Question of the Week – Number 2: October 29, 2020

When things go as planned, wisterias are some of our most spectacular spring-flowering plants. But frequently they don’t flower as we want them to, and that’s when gardeners start asking questions.

“Why doesn’t my wisteria bloom any longer? It did for years.”

There are several possible reasons:
If you are pruning it in the fall or winter, you’re cutting off the flowering wood. Wisterias bloom on growth they made in the prior year, so hold off on pruning until after the blooming season.
If it’s in shade, that will seriously impact its blooming. Many times, we plant them in full sun, but they either grow into shaded locations or shade trees grow larger and end up covering the wisterias.
If you’re giving it a great deal of nitrogen in late summer and fall (as you would with a fall lawn feeding), that can come at the expense of production of flowers. Nitrogen promotes vegetative growth.
In areas with alkaline soils, wisterias often suffer iron deficiency. That can weaken the plants enough that they do not bloom properly. Try adding iron and a sulfur soil-acidifier, perhaps in a tandem product, to see if the plant’s vigor improves.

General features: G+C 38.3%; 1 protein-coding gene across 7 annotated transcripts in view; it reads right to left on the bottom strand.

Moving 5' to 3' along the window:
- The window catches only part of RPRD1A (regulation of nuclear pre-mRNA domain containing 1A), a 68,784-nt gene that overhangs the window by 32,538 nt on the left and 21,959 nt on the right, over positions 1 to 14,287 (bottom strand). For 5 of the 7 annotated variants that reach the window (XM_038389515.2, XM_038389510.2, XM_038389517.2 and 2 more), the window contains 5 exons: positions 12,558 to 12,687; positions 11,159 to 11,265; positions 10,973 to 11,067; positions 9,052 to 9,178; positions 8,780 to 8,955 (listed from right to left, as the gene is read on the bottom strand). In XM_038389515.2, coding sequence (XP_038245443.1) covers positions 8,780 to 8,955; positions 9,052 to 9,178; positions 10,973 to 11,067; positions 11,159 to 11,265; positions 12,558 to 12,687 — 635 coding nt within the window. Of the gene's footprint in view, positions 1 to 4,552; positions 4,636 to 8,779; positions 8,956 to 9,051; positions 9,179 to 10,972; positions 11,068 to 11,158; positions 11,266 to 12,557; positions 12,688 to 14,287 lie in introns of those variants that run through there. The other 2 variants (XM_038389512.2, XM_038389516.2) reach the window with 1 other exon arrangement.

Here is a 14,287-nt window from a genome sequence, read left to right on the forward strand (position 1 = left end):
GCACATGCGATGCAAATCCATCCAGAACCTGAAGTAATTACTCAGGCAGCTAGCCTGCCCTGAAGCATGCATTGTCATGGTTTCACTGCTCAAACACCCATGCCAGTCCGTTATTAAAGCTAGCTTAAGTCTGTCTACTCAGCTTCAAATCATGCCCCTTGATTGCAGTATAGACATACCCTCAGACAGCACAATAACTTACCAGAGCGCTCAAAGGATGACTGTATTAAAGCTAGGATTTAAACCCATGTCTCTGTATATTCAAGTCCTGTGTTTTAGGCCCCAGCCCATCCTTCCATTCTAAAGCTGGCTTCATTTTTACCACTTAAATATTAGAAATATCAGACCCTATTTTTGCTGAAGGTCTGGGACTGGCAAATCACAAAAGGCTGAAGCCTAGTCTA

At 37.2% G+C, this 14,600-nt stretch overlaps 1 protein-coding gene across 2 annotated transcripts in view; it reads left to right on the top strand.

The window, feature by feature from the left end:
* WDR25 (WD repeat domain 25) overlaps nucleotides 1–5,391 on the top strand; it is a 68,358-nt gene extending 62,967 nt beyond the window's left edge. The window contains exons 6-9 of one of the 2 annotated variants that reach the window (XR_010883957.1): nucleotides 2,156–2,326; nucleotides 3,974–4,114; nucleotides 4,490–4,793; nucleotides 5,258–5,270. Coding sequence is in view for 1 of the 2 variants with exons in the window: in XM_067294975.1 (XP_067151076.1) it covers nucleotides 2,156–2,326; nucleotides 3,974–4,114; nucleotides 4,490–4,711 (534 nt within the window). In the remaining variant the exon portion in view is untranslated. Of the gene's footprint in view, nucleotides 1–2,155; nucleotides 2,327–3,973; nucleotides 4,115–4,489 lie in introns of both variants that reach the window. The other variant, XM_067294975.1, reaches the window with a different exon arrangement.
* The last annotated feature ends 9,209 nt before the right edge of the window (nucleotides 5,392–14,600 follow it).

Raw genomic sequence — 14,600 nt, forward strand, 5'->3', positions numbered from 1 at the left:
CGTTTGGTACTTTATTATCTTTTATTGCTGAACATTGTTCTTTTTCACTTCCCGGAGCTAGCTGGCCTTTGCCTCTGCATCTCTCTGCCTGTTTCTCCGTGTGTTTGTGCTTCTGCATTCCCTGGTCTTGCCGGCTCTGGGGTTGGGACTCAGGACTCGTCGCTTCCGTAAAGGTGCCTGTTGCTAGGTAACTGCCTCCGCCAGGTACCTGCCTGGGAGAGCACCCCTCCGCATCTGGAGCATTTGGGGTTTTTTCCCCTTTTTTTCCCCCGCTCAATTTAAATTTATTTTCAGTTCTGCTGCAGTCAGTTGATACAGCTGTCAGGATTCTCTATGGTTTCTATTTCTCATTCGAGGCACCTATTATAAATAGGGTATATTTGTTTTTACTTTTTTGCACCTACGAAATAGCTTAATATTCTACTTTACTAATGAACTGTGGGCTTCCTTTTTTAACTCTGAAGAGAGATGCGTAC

It might be a little late to try this (usually better in early September), but root-pruning often helps. Use a sharpshooter spade to cut a slit 18 to 24 inches out from the trunk all the way around the plant. The shock of having roots cut often will trigger the plant to produce flower buds.

Continued Below

As I usually tell people after I give them those possible reasons for their wisterias’ failure to bloom, “The answer is in there somewhere. It may even be a combination of several of those factors. At that point I have to turn it back to you to do the detective work.”

Posted by Neil Sperry
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